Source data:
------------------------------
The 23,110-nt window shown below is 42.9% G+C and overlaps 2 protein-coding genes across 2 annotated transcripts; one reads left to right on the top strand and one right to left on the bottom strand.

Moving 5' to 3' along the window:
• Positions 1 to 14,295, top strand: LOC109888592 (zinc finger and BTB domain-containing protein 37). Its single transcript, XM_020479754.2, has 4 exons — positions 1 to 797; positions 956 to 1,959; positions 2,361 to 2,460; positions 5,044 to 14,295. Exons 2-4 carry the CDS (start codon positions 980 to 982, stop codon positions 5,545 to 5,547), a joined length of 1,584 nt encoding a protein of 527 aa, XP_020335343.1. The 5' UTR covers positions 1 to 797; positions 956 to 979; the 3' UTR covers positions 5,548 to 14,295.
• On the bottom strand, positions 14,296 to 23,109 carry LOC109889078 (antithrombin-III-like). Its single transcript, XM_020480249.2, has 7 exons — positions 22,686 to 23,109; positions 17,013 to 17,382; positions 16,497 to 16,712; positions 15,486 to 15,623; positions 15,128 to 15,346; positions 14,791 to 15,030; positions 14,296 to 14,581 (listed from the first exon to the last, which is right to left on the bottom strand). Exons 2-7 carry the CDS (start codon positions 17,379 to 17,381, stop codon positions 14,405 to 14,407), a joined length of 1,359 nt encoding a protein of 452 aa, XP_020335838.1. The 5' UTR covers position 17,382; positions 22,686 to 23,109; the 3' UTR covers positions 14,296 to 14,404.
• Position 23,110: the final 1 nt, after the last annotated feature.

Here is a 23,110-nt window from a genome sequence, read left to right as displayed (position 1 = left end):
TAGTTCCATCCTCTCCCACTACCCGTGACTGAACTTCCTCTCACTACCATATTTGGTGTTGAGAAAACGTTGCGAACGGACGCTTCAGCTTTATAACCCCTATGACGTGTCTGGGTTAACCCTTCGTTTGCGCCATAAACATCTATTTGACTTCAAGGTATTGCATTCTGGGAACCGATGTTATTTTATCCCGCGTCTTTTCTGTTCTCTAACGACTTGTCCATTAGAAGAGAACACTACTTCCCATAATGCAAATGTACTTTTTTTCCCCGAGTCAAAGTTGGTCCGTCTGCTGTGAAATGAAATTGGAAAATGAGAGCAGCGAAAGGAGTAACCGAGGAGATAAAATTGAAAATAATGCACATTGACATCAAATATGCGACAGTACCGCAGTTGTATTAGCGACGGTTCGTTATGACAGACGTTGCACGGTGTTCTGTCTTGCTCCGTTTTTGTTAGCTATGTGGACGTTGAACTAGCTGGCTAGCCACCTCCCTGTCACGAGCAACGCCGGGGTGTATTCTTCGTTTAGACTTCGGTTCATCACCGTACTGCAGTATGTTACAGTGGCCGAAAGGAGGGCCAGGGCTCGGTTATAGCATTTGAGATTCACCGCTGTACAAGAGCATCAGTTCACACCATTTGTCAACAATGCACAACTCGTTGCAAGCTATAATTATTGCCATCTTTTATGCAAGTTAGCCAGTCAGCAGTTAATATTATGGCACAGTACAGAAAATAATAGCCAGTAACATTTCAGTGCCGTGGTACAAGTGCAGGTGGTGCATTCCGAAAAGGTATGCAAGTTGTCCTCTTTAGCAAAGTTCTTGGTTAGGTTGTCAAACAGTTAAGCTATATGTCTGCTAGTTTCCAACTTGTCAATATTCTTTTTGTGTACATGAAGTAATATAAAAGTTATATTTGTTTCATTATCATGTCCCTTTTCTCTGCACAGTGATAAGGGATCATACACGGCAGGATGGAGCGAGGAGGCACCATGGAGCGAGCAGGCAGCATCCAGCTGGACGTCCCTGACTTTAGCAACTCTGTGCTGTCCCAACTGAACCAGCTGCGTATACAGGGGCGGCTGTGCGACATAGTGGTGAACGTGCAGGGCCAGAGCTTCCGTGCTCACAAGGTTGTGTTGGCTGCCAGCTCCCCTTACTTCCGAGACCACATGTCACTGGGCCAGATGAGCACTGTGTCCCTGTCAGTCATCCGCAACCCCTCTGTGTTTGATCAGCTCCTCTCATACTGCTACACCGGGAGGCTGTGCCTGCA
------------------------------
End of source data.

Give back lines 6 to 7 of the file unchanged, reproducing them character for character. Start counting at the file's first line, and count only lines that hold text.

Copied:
Here is a 23,110-nt window from a genome sequence, read left to right as displayed (position 1 = left end):
TAGTTCCATCCTCTCCCACTACCCGTGACTGAACTTCCTCTCACTACCATATTTGGTGTTGAGAAAACGTTGCGAACGGACGCTTCAGCTTTATAACCCCTATGACGTGTCTGGGTTAACCCTTCGTTTGCGCCATAAACATCTATTTGACTTCAAGGTATTGCATTCTGGGAACCGATGTTATTTTATCCCGCGTCTTTTCTGTTCTCTAACGACTTGTCCATTAGAAGAGAACACTACTTCCCATAATGCAAATGTACTTTTTTTCCCCGAGTCAAAGTTGGTCCGTCTGCTGTGAAATGAAATTGGAAAATGAGAGCAGCGAAAGGAGTAACCGAGGAGATAAAATTGAAAATAATGCACATTGACATCAAATATGCGACAGTACCGCAGTTGTATTAGCGACGGTTCGTTATGACAGACGTTGCACGGTGTTCTGTCTTGCTCCGTTTTTGTTAGCTATGTGGACGTTGAACTAGCTGGCTAGCCACCTCCCTGTCACGAGCAACGCCGGGGTGTATTCTTCGTTTAGACTTCGGTTCATCACCGTACTGCAGTATGTTACAGTGGCCGAAAGGAGGGCCAGGGCTCGGTTATAGCATTTGAGATTCACCGCTGTACAAGAGCATCAGTTCACACCATTTGTCAACAATGCACAACTCGTTGCAAGCTATAATTATTGCCATCTTTTATGCAAGTTAGCCAGTCAGCAGTTAATATTATGGCACAGTACAGAAAATAATAGCCAGTAACATTTCAGTGCCGTGGTACAAGTGCAGGTGGTGCATTCCGAAAAGGTATGCAAGTTGTCCTCTTTAGCAAAGTTCTTGGTTAGGTTGTCAAACAGTTAAGCTATATGTCTGCTAGTTTCCAACTTGTCAATATTCTTTTTGTGTACATGAAGTAATATAAAAGTTATATTTGTTTCATTATCATGTCCCTTTTCTCTGCACAGTGATAAGGGATCATACACGGCAGGATGGAGCGAGGAGGCACCATGGAGCGAGCAGGCAGCATCCAGCTGGACGTCCCTGACTTTAGCAACTCTGTGCTGTCCCAACTGAACCAGCTGCGTATACAGGGGCGGCTGTGCGACATAGTGGTGAACGTGCAGGGCCAGAGCTTCCGTGCTCACAAGGTTGTGTTGGCTGCCAGCTCCCCTTACTTCCGAGACCACATGTCACTGGGCCAGATGAGCACTGTGTCCCTGTCAGTCATCCGCAACCCCTCTGTGTTTGATCAGCTCCTCTCATACTGCTACACCGGGAGGCTGTGCCTGCA